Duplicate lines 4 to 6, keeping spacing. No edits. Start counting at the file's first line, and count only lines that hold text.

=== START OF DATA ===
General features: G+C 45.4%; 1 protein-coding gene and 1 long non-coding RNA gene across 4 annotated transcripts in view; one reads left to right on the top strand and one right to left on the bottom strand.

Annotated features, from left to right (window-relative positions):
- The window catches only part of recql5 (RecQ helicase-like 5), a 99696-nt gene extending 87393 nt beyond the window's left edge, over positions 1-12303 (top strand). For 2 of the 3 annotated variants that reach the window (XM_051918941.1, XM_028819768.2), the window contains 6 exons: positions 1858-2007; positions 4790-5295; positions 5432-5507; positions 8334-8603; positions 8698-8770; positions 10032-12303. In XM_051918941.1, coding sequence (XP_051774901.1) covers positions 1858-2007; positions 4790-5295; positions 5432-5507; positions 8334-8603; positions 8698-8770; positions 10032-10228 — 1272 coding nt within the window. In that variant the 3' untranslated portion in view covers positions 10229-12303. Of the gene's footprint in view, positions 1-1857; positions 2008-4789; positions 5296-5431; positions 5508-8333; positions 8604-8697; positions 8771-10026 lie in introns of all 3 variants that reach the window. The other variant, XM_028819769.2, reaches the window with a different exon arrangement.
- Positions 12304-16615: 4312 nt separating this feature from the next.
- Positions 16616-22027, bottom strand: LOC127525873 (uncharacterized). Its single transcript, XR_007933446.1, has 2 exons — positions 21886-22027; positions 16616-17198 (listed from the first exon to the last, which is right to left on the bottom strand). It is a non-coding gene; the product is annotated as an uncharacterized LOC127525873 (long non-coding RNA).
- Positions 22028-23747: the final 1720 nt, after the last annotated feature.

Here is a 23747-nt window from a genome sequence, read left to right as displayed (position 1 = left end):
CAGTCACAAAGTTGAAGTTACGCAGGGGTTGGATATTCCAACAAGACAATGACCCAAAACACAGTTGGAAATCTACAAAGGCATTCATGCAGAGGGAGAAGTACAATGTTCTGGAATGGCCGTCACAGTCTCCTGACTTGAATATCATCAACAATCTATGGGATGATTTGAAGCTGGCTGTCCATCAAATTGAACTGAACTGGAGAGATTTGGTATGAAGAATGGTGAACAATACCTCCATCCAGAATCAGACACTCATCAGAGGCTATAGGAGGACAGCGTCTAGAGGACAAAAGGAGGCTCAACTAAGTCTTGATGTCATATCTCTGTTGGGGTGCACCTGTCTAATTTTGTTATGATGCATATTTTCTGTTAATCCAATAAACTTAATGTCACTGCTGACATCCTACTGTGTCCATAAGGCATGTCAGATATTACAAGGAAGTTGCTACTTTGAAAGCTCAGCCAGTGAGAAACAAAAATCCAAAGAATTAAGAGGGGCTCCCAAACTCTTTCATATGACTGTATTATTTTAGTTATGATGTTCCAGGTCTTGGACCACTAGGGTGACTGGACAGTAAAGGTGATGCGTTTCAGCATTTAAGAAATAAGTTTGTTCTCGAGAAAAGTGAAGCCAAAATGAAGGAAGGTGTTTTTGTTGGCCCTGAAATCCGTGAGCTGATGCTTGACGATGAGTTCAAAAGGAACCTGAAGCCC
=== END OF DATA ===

- Positions 12304-16615: 4312 nt separating this feature from the next.
- Positions 16616-22027, bottom strand: LOC127525873 (uncharacterized). Its single transcript, XR_007933446.1, has 2 exons — positions 21886-22027; positions 16616-17198 (listed from the first exon to the last, which is right to left on the bottom strand). It is a non-coding gene; the product is annotated as an uncharacterized LOC127525873 (long non-coding RNA).
- Positions 22028-23747: the final 1720 nt, after the last annotated feature.